There was a time when a “state of emergency” (SOE) meant something. Nuclear war. Major natural disaster. Riots. Devastation on a grand scale. Dogs and cats sleeping together, that sort of thing. But not any more, at least in modern America. Election years seem especially prone to SOE’s and sober pronouncements by Those In Power that while the situation is dire, under their beneficent leadership, It Will All Be Ok 😛 . Politicians running for higher office love them – they get to “show leadership”. But snark aside, what are some of the factors here?
Declaring SOE in advance of a potential disaster has become a normal way of doing business. It supposedly allows preparations for the disaster. If the event actually happens, then a “disaster declaration” is made triggering further actions. In one sense I get it, because the normal workings of bureaucracy have become so slow, convoluted, and constrained, that getting things done in a timely manner (or even at all, given the hyper-partisanship rampant in America these days) is difficult, and a streamlined process for preparing and ordering preparations is perhaps needed. But there are also down sides. For one thing, “emergencies” become the normal way of doing business. In most states, an SOE allows the Governor to suspend the normal budgeting and contracting process, and this encourages abuses. It allows order preventing Price Gouging (which is a good thing, but I guess is OK the rest of the year, given Disney prices!). It also often has civil rights implications with respect to Police powers and private property, something the US already has problems with.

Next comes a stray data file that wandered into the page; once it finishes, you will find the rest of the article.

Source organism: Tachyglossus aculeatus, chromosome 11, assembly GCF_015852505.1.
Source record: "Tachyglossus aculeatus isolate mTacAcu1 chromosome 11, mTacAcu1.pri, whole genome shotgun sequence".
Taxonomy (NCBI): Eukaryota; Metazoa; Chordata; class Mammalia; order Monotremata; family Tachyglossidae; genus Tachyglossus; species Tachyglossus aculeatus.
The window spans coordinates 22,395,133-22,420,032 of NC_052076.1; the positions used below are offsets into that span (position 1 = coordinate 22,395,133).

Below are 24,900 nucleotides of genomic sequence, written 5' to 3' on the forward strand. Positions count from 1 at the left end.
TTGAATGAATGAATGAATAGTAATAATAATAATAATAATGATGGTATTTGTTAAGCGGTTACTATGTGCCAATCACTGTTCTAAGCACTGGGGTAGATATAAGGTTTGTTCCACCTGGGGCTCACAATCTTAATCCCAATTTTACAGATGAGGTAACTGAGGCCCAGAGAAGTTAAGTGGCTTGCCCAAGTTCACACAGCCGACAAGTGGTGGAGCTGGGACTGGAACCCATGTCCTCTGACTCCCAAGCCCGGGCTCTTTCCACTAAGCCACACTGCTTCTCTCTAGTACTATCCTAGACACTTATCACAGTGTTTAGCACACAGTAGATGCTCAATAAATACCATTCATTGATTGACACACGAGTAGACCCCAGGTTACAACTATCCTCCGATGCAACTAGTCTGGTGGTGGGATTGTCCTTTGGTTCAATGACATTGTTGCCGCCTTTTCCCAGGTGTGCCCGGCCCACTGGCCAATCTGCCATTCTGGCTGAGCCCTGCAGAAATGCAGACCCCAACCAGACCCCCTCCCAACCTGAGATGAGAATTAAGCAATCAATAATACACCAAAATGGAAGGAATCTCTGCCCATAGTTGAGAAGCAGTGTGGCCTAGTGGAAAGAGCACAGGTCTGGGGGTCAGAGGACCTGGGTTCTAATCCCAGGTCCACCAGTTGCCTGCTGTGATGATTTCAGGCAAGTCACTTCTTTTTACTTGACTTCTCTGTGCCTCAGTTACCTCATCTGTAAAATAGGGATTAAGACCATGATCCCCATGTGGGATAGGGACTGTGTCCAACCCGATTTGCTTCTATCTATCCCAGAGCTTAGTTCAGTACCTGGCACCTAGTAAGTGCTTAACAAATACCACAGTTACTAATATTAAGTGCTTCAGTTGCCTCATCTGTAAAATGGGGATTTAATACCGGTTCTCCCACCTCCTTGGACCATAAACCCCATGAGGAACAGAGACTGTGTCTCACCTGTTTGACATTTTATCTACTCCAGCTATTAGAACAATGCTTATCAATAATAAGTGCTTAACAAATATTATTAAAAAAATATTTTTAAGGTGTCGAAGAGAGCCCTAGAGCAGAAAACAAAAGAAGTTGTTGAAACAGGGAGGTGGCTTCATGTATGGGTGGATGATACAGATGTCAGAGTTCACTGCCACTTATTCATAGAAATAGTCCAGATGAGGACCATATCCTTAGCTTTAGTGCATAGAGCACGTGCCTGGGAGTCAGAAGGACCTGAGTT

Another issue is that over time it causes disaster fatigue – most of these “disasters” are ultimately localized events, or events where there are widely scattered impacts but, in the great scheme of things, while they do hurt those immediately impacted, the events are really not that bad from a wider perspective. I worry that people don’t react with the urgency they should in cases where there really is a threat, when every inconvenience is treated as an “emergency”.
The economic impacts of SOE, watches, warnings, and disaster declarations go far beyond government operations. We are likely at a point where we spend more on preparing and anticipating disaster than if we did nothing except protect lives or when something truly catastrophic was imminent, and cleaned up later. Many private firms are forced (either for the avoidance of liability, or other reasons) to follow the status of Government, which can be highly disruptive. A major factor here is the insurance industry. Now that Alberto is a “named storm,” many onerous insurance restrictions kick in such as restrictions in writing new policies, much higher deductibles, and so forth. While linking insurance provisions to disaster response may seem to make sense at first cut, in fact it has had a significantly negative impact on consumers.
On the surface, it may seem that declaring an SOE for an incoming storm makes sense, but as with so much in the area of disaster planning, response, and mitigation, it’s a lot more complicated than it seems.